How to Free Up Space on Your Android Device


You remember the old saying: You can never be too thin, too rich, or have too much storage on your phone. The first two are foolish. But the latter is very accurate and really comes front and center when you find you have no room left to take pictures, download music, and install apps.

Some of the Android tablets and phones offer and easy fix: Put a microSD card in. But if there’s no expansion slot what happens then? Do you have to buy a whole new device?

Perhaps someday, but that’s not the case right now. There are ways you can free up space that you may have not considered. So before you begin to delete your family photos, here are some strategies to try.

Audit your apps

Managing Android apps

Apps are plentiful and cheap, which is why people tend put so many on their devices, and that includes even those that they use very seldom. So start by asking yourself which are the apps that you really need, and which ones are you able to live without. Remember, when you delete an app it is gone just for now, but you can install it again later if want or need it.

Games are usually the largest apps. So if you are done playing, let’s say, Grand Theft Auto, clear it and you can get back an impressive 2.4GB of storage.

If you want to know which apps are using up the most space, the Android operating system can tell you, but you will need to drill down to get the information. Venture into Settings, find Storage (on some devices it is listed as Storage & USB). Then tap Apps and wait for the OS to calculate the storage numbers for you. This will help you to make some decisions about which apps to keep and which to get rid of.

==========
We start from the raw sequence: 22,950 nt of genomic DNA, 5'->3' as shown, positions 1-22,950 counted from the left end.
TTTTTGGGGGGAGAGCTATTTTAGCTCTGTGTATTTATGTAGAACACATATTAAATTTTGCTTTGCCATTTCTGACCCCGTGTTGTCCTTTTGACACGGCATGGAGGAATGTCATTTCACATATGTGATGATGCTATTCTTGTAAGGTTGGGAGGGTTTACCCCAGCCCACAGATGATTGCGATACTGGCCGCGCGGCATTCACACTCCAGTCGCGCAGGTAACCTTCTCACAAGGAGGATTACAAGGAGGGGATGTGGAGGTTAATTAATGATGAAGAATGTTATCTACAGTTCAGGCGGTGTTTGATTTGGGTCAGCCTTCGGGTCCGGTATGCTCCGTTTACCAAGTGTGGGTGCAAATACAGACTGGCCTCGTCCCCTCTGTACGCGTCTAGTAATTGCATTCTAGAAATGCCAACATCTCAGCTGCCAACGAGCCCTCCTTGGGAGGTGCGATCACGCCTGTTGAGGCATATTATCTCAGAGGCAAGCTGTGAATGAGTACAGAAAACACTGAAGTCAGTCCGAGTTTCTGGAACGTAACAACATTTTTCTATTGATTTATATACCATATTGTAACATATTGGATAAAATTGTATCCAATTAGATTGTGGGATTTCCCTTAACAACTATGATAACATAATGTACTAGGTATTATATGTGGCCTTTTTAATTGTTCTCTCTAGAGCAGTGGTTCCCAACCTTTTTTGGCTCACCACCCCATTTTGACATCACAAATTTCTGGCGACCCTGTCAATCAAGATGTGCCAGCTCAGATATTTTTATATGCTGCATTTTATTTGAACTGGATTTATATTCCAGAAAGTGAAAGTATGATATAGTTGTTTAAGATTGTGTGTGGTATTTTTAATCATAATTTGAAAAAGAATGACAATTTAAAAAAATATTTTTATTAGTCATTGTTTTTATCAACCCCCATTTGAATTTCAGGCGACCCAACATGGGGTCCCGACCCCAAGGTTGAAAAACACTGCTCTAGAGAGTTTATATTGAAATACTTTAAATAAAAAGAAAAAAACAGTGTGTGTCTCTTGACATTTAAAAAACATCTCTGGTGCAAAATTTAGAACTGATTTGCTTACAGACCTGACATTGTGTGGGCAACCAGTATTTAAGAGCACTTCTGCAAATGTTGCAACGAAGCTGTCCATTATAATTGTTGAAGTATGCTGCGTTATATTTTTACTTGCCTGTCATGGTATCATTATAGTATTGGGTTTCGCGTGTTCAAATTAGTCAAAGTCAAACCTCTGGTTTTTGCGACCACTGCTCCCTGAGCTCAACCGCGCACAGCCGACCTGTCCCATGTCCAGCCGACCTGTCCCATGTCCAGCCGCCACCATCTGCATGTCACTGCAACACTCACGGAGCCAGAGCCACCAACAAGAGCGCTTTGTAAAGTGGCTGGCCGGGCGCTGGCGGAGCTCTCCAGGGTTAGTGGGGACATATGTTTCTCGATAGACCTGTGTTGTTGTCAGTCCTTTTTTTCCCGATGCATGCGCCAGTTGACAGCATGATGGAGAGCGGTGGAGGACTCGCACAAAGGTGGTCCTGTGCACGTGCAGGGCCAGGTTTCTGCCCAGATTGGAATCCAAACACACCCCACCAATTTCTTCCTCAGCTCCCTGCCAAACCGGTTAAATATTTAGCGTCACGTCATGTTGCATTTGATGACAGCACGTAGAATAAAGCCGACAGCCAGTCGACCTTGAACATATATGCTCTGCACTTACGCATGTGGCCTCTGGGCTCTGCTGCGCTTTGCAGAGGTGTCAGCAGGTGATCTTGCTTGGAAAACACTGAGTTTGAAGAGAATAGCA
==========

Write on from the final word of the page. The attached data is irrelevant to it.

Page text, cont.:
Offload photos and videos

Android photo storage

The more movies and photos you take with your phone’s camera, the more of your available storage you will use up. After a year or two of capturing all the best of life’s moments (and perhaps all those selfies), it can lead to a storage crisis.

The solution is to move to another location the older or stuff that are less important. This might be the hard drive on your PC or a cloud service such as Flickr or Dropbox.

Google Photos gives you unlimited storage for both photos and videos. The only limitation is that the photos have to be smaller than 16 megapixels and videos have to be 1080p or less. It’s also very helpful that it can automatically delete those items it has already backed up to the cloud from your phone.

To access that feature, just load the Photos app, tap Menu > Settings, and then hit Free up device storage.

Switch to streaming

Android streaming

We already talked about how your media eats an excessive amount of space on your phone/tablet. There is the stuff you created, but the bigger culprits will be your podcasts, videos, and music you download.

But unless you have a specific need to keep a library of that stuff on your device like if you are going on a long trip, and you will not have reliable ore easy access to Wi-Fi – instead of storing it, just stream it.

Take music. If you are used to the old-school method of copying your MP3s all or in part to your device’s library, think about instead switching to a music-streaming service. That way you will still be able to access all of your favorite tunes and them some, but you don’t have to keep the files in memory.

If you don’t want to pay, you can turn your PC into the music-streaming “service.” All you need is media-server software, such as Plex, which is a very popular option that is able to streamline all your music to your mobile devices. That is extremely powerful, because now you have access to your enormous desktop hard drive and there is no need to store anything on your limited mobile drive. Whenever and wherever you want stream rather than store.

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